We hope you, your family, and your neighbors are staying safe and healthy in these turbulent times. Right now, nothing is more important than the well-being of our community and the frontline health workers who protect it.

The rewrite of Austin’s land development code is one of many local issues eclipsed by the COVID-19 pandemic, but over the past few weeks hundreds of residents have found the time to send us questions about the matter. Many of them filed official protests against the City of Austin’s controversial rezoning plan, which threatens to worsen our community’s affordability and displacement crises. They want to know how the court decision against that plan and City Hall’s appeal of the judgment affects them. Others want to know if it’s too late to file new protests.

Before answering their questions, let’s run through a quick timeline showing how we got to this point:

October 2019
Community Not Commodity launches FileYourProtest.com so Austinites would have an easy way to file official protests against City Hall’s rezoning plan. According to Section 211 of the Texas Local Government Code, local officials are prohibited from rezoning any property that is the subject of a protest unless they have the support of a supermajority of the Austin City Council (nine of 11 votes).

November 2019 – March 2020
Mayor Steve Adler and his allies on the city council repeatedly claim that state law doesn’t apply to the rezoning plan and that city authorities won’t recognize protests filed in response to it. More than 17,000 Austinites file them anyway.

March 18, 2020
Travis County District Judge Jan Soifer rules that city officials are breaking the law by denying Austinites the right to protest the rezoning plan. She orders local officials to honor all protests and strikes down the preliminary votes the city council had taken on the plan.

April 9, 2020
Mayor Adler and a majority of the council members vote to appeal Judge Soifer’s order to Austin’s Third Court of Appeals. Their decision abandons the certainty of a land code built on consensus and invites the uncertainty of a long, costly, and unnecessary court battle. Council Members Alison Alter, Ann Kitchen, Leslie Pool, and Kathie Tovo vote against the measure and release a statement calling it “an ill-timed expenditure of resources amid our current crisis.”

It could be a year or more before the appeals court decides the case. Here’s where we stand in the meantime:


Protests That Have Already Been Filed Remain Valid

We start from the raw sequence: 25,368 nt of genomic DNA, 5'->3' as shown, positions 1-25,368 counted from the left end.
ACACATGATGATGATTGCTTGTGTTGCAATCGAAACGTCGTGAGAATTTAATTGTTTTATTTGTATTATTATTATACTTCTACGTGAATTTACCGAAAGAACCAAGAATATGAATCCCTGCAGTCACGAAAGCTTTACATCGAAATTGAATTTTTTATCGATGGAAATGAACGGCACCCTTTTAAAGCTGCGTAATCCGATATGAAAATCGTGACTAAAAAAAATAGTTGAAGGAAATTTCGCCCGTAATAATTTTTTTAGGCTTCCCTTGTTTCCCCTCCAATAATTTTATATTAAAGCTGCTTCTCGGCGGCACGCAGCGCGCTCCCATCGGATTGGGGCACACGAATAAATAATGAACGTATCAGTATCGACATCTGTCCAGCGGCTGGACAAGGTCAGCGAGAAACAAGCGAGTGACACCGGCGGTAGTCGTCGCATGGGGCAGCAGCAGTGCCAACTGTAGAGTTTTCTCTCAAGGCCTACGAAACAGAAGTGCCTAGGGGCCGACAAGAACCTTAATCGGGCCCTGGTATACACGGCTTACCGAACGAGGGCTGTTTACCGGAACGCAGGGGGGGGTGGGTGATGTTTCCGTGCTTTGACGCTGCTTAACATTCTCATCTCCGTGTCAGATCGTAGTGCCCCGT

If the City of Austin decides to move forward with the rezoning plan while Judge Soifer’s decision is on appeal, property owners who properly filed protests using FileYourProtest.com or these paper forms should be protected. No property that is the subject of a protest may be rezoned without support from a supermajority of the city council, and that is unlikely to happen as long as Council Members Alter, Kitchen, Pool, and Tovo are on the dais. Each of them has consistently voted against moving forward with the current plan.


Austin Residents Should Continue Filing Protests

More than 17,000 Austinites have filed protests to date, but we believe many more are sitting on the sidelines because they were misled by city authorities. If you’re one of them, now is your chance to visit FileYourProtest.com and protect your residential and commercial property. Protests may be filed up to one week before the city council takes its final vote on the plan.


Getting Your Neighbors Involved Is Important

By working together, neighbors can protect nearby properties that none of them own, such as a commercial development abutting their homes. When the owners of at least 20 percent of the properties within 200 feet of the commercial development file protests, then the entire area is protected, even if the development’s owner supports the rezoning plan. The same holds true for homeowners who do not file protests: If the owners of at least 20 percent of the surrounding properties within 200 feet file protests, then City Hall cannot rezone any of the properties without support from nine of the city council’s 11 members.


The More Protests We File, the Stronger Our Message to City Hall Will Be

As Council Members Alter, Kitchen, Pool, and Tovo made clear, now is the time for Austinites to come together and focus all of their resources on the COVID-19 pandemic. Unfortunately, the other members of the city council have chosen to deepen the divide caused by the next CodeNEXT. We must protect our community—so if you’ve already filed a protest, please forward this post to your friends and neighbors and ask them to do the same. Let’s send the mayor and his allies a message! It’s not okay for them to ignore our property rights, and it’s not okay for them to misinform the public. They must listen to our voices and heed our concerns.

Together we can build an Austin for everyone!